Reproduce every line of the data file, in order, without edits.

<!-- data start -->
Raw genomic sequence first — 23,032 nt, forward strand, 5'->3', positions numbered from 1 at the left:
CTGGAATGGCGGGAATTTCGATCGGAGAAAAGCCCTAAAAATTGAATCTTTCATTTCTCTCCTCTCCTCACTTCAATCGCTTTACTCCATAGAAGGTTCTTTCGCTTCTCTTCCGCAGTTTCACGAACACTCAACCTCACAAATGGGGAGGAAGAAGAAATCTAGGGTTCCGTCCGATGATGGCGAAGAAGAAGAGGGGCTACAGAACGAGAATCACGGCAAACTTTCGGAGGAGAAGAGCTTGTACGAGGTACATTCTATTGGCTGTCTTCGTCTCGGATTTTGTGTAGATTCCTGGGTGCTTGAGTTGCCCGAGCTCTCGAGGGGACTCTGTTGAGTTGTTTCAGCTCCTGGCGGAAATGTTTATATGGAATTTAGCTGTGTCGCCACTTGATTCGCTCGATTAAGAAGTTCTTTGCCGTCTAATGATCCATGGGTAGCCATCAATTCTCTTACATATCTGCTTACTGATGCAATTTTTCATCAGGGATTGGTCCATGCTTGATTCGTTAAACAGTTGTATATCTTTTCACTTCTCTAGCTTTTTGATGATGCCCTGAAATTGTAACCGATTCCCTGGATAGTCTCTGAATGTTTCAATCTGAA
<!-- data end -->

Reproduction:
Raw genomic sequence first — 23,032 nt, forward strand, 5'->3', positions numbered from 1 at the left:
CTGGAATGGCGGGAATTTCGATCGGAGAAAAGCCCTAAAAATTGAATCTTTCATTTCTCTCCTCTCCTCACTTCAATCGCTTTACTCCATAGAAGGTTCTTTCGCTTCTCTTCCGCAGTTTCACGAACACTCAACCTCACAAATGGGGAGGAAGAAGAAATCTAGGGTTCCGTCCGATGATGGCGAAGAAGAAGAGGGGCTACAGAACGAGAATCACGGCAAACTTTCGGAGGAGAAGAGCTTGTACGAGGTACATTCTATTGGCTGTCTTCGTCTCGGATTTTGTGTAGATTCCTGGGTGCTTGAGTTGCCCGAGCTCTCGAGGGGACTCTGTTGAGTTGTTTCAGCTCCTGGCGGAAATGTTTATATGGAATTTAGCTGTGTCGCCACTTGATTCGCTCGATTAAGAAGTTCTTTGCCGTCTAATGATCCATGGGTAGCCATCAATTCTCTTACATATCTGCTTACTGATGCAATTTTTCATCAGGGATTGGTCCATGCTTGATTCGTTAAACAGTTGTATATCTTTTCACTTCTCTAGCTTTTTGATGATGCCCTGAAATTGTAACCGATTCCCTGGATAGTCTCTGAATGTTTCAATCTGAA